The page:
So basically, the 13 hour flight was as bad as it sounds. Even though I tried to sleep less the night before, I was barely able to doze off, but I could tune out the world without using my precious phone battery thanks to a music selection that brought back memories throughout the past year (Thank you T-Swift, Les Mis, Imagine Dragons). The food sucked as always. Air was stale. Slipping in and out of consciousness was rather miserable.
Could be worse. The best part about flying Eva (though it has gone downhill over the years) is that if I don't catch the announcement in English I still have two more chances in Mandarin and Taiwanese. It's refreshing to hear Taiwanese accents and dialect and being surrounded by familiar accents. Families traveling together, the parents hushing their children in Mandarin. The children complaining in English. It was all too familiar, and so nostalgic. Fast forward a decade and they too will be traveling alone. But I didn't feel alone. As soon as I stepped foot out the plane, I was home.
Usually the immigration thing isn't too bad. Except this time, three international flights came in at the same time, full of giant tours from China, Japan and Korea, resulting in the longest of lines for visitors. At moments like this I wish I held a dual citizenship. On a side note, my dear travelers, please remember that the immigration line is not a smart place to take a selfie. It hold's up the line.
Waiting the extra hour to get out of the airport was not fun but after getting picked up by my aunt and my cousin, I too exhausted to feel anything. As always, the humidity succeeds in surpassing my worst expectations. I tend to forget what heat feels like until I go outside. The air is thick, you feel like you walked into a sauna, your skin gets sticky, your legs stick to chairs, you feel a layer of grime covering you, your clothes are stuck onto your skin, etc. Man do I miss California's Mediterranean climate.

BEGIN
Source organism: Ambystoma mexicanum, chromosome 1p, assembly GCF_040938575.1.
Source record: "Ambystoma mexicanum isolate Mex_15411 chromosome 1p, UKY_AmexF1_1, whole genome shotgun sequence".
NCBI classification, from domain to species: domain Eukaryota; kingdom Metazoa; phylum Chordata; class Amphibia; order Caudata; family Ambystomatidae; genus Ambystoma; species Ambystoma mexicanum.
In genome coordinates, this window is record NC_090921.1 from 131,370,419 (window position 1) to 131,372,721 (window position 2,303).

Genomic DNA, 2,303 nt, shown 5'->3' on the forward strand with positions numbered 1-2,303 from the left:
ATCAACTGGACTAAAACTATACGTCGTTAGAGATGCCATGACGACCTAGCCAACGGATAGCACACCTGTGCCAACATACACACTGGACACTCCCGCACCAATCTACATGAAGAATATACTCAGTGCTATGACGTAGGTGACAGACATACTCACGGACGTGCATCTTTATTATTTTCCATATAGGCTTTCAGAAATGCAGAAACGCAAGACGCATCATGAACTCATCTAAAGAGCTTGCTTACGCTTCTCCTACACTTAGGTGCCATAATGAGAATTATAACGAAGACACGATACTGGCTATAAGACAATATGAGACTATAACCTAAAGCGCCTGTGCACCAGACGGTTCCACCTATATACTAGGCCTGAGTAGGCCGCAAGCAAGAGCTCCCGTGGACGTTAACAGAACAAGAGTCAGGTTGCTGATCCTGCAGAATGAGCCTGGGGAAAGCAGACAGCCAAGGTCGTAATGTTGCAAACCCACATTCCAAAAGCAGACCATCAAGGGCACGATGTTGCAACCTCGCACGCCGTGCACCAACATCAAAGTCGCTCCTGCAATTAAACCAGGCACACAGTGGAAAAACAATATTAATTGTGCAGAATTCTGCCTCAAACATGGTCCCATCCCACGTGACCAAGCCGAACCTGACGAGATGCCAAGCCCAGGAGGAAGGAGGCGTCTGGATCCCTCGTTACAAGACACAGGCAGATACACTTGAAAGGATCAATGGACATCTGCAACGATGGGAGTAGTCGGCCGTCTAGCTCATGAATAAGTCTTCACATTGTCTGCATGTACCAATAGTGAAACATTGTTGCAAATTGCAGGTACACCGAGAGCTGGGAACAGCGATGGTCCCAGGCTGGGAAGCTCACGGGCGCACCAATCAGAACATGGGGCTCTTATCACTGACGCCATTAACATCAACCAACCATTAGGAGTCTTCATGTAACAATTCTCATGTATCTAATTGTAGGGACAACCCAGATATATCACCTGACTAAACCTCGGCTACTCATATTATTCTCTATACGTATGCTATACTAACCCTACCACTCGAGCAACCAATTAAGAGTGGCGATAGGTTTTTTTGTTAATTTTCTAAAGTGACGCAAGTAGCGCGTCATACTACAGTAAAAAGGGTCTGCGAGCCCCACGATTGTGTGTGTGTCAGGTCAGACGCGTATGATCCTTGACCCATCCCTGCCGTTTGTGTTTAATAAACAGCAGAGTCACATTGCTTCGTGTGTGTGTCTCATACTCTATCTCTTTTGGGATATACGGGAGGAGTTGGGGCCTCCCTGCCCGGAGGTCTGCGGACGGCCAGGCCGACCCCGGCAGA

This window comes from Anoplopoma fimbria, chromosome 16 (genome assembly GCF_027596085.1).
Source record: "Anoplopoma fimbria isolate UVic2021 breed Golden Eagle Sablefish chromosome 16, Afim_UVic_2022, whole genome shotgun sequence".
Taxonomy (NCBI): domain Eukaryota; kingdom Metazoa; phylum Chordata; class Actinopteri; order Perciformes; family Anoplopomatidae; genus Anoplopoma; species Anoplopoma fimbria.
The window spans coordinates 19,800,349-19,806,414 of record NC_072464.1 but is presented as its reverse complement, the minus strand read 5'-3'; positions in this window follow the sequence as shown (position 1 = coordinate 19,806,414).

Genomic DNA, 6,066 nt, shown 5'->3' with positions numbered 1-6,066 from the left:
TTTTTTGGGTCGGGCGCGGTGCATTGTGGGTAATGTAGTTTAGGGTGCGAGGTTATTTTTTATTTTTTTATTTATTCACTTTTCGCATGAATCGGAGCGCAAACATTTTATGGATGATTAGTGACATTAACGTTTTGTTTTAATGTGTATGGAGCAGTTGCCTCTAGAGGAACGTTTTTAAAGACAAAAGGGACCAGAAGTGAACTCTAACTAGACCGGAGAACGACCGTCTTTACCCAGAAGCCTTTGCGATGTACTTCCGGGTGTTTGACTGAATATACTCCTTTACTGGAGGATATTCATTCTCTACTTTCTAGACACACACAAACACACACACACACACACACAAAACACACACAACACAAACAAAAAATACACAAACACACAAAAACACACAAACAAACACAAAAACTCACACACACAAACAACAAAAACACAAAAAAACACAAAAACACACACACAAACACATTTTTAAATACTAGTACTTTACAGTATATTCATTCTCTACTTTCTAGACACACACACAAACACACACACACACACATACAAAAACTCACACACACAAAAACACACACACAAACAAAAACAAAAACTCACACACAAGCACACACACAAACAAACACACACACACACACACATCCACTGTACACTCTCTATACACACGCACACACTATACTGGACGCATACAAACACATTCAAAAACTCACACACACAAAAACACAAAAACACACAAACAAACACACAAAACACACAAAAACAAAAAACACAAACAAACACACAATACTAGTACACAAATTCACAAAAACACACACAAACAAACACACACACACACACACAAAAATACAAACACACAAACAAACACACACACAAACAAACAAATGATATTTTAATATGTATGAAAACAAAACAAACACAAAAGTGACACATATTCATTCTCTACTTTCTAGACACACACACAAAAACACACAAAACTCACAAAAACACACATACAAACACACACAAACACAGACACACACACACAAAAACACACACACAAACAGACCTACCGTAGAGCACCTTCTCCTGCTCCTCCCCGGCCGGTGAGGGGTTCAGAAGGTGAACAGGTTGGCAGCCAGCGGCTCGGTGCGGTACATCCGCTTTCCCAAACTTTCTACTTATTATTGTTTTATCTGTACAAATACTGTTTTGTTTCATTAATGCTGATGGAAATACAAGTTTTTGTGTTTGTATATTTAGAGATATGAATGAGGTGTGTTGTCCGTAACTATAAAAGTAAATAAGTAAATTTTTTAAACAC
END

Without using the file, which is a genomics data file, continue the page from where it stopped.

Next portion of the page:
I had one day of freedom before orientation week, which basically means one day to see as many relatives as possible. After waking up too early and chilling all morning, we had lunch at my aunt's place and then went to my other aunt's house, where I saw her and my cousin (that makes 5 relatives including the 3 that I stayed with). Then we walked down the alley to my uncle's house where I saw him, my aunt, and two cousins (9, score). We had dinner at a place where every dish was 99NT (about $3, crazy, I know), then I got my first ORANGE GREEN TEA of the summer at 50蘭. It was the beginning of something magical.
My uncle picked me up along with one other uncle and two aunts (I have a lot of relatives, 2 more makes 11, still not even a quarter of the way there). While they argued about who was fatter or who was more annoying or when to drink the coffee, I stared out the window and was too tired to even be annoyed. One hour later we pulled up at National Central University.